Don’t make your polygons too small
Be sure to give yourself room for error when creating your start line, finish line, and waypoints. Make the polygons wide enough that you’ll still hit them if your course is a little off. If you need to navigate to one side of a buoy, give yourself plenty of room to swing wide on the “good” side.
Also, make sure your polygons are at least 15 meters “thick”, so you can’t slip through them without getting at least two GPS readings inside the polygon.
If your intuition is to make a smaller polygon to help you navigate more precisely to a particular spot, the better way to do that is to add an extra point to the “incoming” side of the polygon, as described in the next tip.
Design the “front edge” of a waypoint with care
Recall that CrewNerd navigates you to the nearest point of the next waypoint. By adding an extra point to the front edge of your waypoints, you can control exactly where that nearest point will be.
Below, you can see one turn from the Head of the Lake race course in Seattle. This turn is in Portage Bay, with an approach from the northwest, and a slight port turn around the buoy (the red pin on the map) to head straight east into the Montlake Cut.
To make a good turn, we want to head toward a point slightly southwest of the buoy where we plan to initiate the turn. By adding an extra point that extends out in the direction we’ll be approaching from, we can be sure that this is the “nearest point” and that CrewNerd will direct us to that exact location. If we removed that point, the nearest point would then be right at the buoy, which is definitely not where we want to be!
The same logic will often apply to start/finish lines as well. Even if the start/finish line is perpendicular to the direction you’re traveling in, you may want to position yourself more to one side or the other, depending on the course. An extra point on the incoming edge of the start/finish that “sticks out” just a bit can help put you where you want to be.
Extend waypoints through a turn
Remember that waypoints are both something that you navigate toward, and something that you can be “in”. When you are in a turn, you’re usually navigating visually around buoys or the shore of a river, or some other landmark. If you leave the waypoint before you’ve actually completed the turn, then CrewNerd will start trying to navigate you in a straight line toward the next waypoint before you’re ready.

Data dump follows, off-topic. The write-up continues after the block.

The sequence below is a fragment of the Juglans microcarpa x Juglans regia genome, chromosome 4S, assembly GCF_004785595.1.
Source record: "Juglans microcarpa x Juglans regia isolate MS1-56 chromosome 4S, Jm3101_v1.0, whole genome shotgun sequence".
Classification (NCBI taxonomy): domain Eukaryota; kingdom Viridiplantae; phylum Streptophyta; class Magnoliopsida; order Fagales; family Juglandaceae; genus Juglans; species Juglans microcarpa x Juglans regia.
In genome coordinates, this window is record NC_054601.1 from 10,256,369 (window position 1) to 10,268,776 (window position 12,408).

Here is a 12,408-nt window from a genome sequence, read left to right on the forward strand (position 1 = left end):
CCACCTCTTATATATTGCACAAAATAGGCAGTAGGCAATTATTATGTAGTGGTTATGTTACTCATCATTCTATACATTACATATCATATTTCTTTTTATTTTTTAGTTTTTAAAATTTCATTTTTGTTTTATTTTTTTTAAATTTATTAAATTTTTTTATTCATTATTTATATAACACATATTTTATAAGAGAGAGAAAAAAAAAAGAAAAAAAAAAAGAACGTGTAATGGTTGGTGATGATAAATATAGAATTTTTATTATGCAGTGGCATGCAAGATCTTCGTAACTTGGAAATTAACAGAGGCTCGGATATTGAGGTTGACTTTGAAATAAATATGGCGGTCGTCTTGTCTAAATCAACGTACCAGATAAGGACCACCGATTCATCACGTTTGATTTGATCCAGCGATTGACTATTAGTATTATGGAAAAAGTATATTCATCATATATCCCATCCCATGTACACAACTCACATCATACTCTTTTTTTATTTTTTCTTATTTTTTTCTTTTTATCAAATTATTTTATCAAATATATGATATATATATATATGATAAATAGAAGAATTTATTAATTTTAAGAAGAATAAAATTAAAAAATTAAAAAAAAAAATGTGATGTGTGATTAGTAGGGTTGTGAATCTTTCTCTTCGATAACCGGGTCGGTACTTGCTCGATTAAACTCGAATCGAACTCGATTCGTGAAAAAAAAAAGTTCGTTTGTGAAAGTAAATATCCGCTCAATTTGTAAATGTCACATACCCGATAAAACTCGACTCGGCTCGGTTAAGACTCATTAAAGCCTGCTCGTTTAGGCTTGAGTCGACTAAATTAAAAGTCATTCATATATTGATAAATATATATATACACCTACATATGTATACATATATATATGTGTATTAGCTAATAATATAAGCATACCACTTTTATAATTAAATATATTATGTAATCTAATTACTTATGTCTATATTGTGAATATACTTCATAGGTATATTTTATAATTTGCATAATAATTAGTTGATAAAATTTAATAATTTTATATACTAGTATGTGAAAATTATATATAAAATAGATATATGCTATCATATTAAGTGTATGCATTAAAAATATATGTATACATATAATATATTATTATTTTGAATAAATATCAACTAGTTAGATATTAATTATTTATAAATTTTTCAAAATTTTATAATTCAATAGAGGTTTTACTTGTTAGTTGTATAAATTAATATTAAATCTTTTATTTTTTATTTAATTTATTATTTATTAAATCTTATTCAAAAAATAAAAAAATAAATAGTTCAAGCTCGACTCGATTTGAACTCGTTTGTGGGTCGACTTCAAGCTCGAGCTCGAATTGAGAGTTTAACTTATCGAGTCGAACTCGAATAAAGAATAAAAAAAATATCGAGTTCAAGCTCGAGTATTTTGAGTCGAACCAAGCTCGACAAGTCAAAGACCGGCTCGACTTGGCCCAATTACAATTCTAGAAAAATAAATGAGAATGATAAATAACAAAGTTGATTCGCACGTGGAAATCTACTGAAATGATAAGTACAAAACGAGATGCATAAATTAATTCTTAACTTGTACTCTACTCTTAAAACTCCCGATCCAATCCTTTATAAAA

As long as you remain inside the waypoint, CrewNerd will simply show the waypoint name in the waypoint data fields, avoiding unnecessary distractions. By enlarging your waypoint to include the entire turn, you can be intentional about when CrewNerd starts directing you to the next waypoint.
As an example, the turn shown below sweeps around several buoys before straightening out and we’ve extended the waypoint all the way around the turn. (Note: the placemarks and the red line come from the race organizers and are not part of the custom course.)
Multiple laps? No problem!
You can easily create courses that loop around the same landmarks multiple times! Remember that CrewNerd uses the waypoint numbers to determine the order that they should be visited. To make a loop, just create multiple copies of the same waypoint (copy/paste in Google Earth), and then edit the waypoint names to put them in the required order. You might also want to edit the waypoint descriptions to include the lap number.
The same idea applies to out-and-back courses as well; you can have overlapping waypoints for the “out” and “back” portions of a course. CrewNerd only looks for the “next” waypoint, so it’s no problem if you pass through waypoints on the way out that you’ll be visiting on the return path. They’ll be ignored until you have passed through all of the waypoints before them.
Don’t renumber your waypoints (unless you really want to)
Because waypoint numbers can include a decimal point, you never need to renumber your waypoints when adding a new one. Just pick a number between the two waypoints where you’re making the insertion.